2

Your answer is correct. The pressure distribution from the xfoil simulation on a NACA 0012 are shown below for AOA 0 and AOA 5. As you can see, the lower side pressure does increase. However, most of the lift is generated by the suction on the upper surface, which is typical of subsonic flight.


2

I'm pretty sure you were right. More angle of attack means more lift. More lift is caused by higher pressure under the wing and lower pressure on top. More lift causes more induced drag.


2

i passed my medical exam and it was good, this issue wasn't a big problem at all even its not a problem.


2

Yes. See FAR 119.1. They have a list of other commercial operation you can do with a CPL but not an ATPL.


2

It depends on how you classify the flight. More importantly, it depends on how the DPE classifies the flight. Most people consider any flight with a stop longer than a fuel break as the end of the flight at the fuel stop, and the beginning of a new flight at the subsequent start up. Some sticklers would consider anytime you shut down the engine on the ground,...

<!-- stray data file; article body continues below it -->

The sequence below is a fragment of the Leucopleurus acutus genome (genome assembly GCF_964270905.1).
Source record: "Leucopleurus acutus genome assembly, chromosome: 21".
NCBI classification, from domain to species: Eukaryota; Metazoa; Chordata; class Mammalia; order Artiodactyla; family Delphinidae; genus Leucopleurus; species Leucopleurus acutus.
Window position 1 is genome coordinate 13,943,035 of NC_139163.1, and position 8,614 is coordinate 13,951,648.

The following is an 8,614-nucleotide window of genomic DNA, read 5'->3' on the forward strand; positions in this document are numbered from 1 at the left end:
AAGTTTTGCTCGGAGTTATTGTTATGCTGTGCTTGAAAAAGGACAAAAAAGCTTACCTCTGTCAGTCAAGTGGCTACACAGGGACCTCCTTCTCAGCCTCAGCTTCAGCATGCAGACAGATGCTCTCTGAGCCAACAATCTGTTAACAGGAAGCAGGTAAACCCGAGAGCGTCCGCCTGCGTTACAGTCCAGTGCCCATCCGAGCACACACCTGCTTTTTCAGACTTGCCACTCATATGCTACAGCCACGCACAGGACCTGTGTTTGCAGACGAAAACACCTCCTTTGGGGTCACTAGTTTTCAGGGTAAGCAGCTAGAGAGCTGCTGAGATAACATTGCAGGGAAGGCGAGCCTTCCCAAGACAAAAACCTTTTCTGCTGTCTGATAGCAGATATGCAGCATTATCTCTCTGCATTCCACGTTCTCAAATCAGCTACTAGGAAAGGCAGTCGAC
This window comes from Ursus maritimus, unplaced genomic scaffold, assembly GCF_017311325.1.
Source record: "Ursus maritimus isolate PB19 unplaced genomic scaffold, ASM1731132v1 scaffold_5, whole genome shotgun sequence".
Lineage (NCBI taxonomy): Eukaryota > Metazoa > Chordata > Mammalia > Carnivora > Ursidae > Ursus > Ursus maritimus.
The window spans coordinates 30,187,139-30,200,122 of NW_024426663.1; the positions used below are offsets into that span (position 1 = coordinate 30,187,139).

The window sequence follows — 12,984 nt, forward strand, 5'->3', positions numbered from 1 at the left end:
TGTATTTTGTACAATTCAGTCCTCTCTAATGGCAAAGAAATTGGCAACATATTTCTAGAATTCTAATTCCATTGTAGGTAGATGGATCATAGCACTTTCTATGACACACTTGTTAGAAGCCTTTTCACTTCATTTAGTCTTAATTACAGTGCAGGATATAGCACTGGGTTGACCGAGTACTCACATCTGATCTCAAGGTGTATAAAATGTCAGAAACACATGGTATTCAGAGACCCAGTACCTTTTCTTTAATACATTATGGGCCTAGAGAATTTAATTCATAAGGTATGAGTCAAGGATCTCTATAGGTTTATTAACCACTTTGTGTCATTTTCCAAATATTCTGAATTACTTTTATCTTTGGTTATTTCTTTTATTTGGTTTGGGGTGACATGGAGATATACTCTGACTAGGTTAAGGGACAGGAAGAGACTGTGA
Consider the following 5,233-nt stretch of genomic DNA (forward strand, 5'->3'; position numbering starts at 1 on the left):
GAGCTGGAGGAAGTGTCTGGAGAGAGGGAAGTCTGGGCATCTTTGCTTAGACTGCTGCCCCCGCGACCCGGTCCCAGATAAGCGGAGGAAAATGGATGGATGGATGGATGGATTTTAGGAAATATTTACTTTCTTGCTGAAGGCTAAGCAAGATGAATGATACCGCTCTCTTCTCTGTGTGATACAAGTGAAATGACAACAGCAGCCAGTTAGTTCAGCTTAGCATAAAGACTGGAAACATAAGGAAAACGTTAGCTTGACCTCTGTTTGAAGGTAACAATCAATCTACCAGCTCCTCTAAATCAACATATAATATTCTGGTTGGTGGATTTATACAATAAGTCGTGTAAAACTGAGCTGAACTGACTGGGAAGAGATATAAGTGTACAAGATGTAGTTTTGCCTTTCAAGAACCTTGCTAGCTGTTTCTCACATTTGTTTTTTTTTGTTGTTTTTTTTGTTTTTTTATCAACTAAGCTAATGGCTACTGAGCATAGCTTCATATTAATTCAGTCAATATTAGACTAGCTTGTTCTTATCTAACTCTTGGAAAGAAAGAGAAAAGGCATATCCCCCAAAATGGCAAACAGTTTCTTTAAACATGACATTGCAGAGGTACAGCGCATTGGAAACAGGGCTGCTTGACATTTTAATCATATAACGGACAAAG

1

I am assuming that you are already a private pilot working on your commercial ticket. There is no requirement to do your solo hours at one flight school. Just make sure your primary instructor knows what you are doing and is OK with it.


1

A simple, but not comprehensive, way of looking at it is: Who supplies the plane? Who supplies the pilot? Not examining all circumstances, if you work for the company, and one of the things they pay you for is flying, that makes things easy. If the company supplies the plane, (whether they own it, lease it, or rent it, with or without your input) that ...


1

It depends. If you go part 61, then absolutely. If you enroll in a part 141 course, then they will have the flight as part of their training course outline and therefore will require an additional completion in sequence with their course unless they have a way to waiver it upon request, but I think they can only credit entire ratings, not single flights.